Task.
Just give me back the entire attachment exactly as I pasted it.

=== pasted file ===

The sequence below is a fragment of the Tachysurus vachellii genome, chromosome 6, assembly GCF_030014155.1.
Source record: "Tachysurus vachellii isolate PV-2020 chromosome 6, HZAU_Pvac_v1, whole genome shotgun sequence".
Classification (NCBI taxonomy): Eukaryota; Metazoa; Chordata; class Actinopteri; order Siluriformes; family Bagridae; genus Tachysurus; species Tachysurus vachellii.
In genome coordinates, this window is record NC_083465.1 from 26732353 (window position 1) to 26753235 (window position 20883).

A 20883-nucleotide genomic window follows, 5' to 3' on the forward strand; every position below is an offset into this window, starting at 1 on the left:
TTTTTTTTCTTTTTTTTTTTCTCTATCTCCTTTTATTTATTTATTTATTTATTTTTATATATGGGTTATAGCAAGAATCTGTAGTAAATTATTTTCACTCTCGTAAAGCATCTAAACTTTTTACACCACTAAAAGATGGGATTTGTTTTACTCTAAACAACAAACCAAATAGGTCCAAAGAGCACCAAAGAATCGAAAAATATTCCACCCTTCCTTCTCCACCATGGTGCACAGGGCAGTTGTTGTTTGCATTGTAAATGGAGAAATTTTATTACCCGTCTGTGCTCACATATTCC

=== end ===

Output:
The sequence below is a fragment of the Tachysurus vachellii genome, chromosome 6, assembly GCF_030014155.1.
Source record: "Tachysurus vachellii isolate PV-2020 chromosome 6, HZAU_Pvac_v1, whole genome shotgun sequence".
Classification (NCBI taxonomy): Eukaryota; Metazoa; Chordata; class Actinopteri; order Siluriformes; family Bagridae; genus Tachysurus; species Tachysurus vachellii.
In genome coordinates, this window is record NC_083465.1 from 26732353 (window position 1) to 26753235 (window position 20883).

A 20883-nucleotide genomic window follows, 5' to 3' on the forward strand; every position below is an offset into this window, starting at 1 on the left:
TTTTTTTTCTTTTTTTTTTTCTCTATCTCCTTTTATTTATTTATTTATTTATTTTTATATATGGGTTATAGCAAGAATCTGTAGTAAATTATTTTCACTCTCGTAAAGCATCTAAACTTTTTACACCACTAAAAGATGGGATTTGTTTTACTCTAAACAACAAACCAAATAGGTCCAAAGAGCACCAAAGAATCGAAAAATATTCCACCCTTCCTTCTCCACCATGGTGCACAGGGCAGTTGTTGTTTGCATTGTAAATGGAGAAATTTTATTACCCGTCTGTGCTCACATATTCC